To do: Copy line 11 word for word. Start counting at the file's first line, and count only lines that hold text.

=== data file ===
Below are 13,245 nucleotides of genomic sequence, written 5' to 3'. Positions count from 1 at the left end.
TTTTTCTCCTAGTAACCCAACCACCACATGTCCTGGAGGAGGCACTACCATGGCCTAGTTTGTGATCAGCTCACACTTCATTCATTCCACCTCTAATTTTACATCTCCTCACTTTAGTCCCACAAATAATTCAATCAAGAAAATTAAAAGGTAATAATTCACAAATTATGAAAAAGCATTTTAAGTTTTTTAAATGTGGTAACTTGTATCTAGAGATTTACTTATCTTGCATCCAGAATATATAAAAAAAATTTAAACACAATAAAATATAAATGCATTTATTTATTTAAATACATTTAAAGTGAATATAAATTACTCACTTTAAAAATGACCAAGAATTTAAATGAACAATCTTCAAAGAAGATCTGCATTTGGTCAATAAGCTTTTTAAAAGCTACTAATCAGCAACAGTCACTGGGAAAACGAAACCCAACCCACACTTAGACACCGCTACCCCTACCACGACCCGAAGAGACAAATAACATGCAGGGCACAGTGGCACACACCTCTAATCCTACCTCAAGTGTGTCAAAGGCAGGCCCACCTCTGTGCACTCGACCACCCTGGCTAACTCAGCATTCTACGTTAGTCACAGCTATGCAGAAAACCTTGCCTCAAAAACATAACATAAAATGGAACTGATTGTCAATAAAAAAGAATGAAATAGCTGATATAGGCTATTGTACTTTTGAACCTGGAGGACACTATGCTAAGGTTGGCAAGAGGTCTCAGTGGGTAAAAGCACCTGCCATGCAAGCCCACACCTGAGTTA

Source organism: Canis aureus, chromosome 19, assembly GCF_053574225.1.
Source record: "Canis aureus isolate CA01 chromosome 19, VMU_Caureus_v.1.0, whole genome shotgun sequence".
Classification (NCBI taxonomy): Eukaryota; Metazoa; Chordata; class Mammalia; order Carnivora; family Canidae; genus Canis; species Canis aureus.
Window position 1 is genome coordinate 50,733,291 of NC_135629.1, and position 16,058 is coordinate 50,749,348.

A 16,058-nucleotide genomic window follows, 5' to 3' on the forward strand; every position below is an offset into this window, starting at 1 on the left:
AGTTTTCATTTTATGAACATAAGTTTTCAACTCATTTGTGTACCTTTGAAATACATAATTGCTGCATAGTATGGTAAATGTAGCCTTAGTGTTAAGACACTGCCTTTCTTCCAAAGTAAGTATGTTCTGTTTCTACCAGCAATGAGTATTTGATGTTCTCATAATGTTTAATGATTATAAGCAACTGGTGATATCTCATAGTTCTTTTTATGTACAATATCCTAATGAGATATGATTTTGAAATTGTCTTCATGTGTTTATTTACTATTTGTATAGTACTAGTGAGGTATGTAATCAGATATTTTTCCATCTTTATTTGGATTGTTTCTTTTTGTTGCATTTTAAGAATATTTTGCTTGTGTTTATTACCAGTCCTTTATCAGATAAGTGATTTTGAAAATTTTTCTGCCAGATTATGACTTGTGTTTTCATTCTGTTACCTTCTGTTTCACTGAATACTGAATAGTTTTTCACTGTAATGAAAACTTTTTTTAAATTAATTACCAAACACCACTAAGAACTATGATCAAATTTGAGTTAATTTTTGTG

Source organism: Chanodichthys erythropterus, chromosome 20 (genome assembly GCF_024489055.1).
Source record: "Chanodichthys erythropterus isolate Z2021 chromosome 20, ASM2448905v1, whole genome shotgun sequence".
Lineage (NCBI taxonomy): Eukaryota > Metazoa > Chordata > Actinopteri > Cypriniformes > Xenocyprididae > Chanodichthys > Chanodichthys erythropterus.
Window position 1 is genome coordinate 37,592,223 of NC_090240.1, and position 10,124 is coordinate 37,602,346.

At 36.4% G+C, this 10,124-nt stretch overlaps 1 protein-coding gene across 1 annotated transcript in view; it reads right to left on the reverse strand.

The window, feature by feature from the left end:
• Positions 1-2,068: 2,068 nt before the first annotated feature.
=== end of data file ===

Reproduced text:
Lineage (NCBI taxonomy): Eukaryota > Metazoa > Chordata > Actinopteri > Cypriniformes > Xenocyprididae > Chanodichthys > Chanodichthys erythropterus.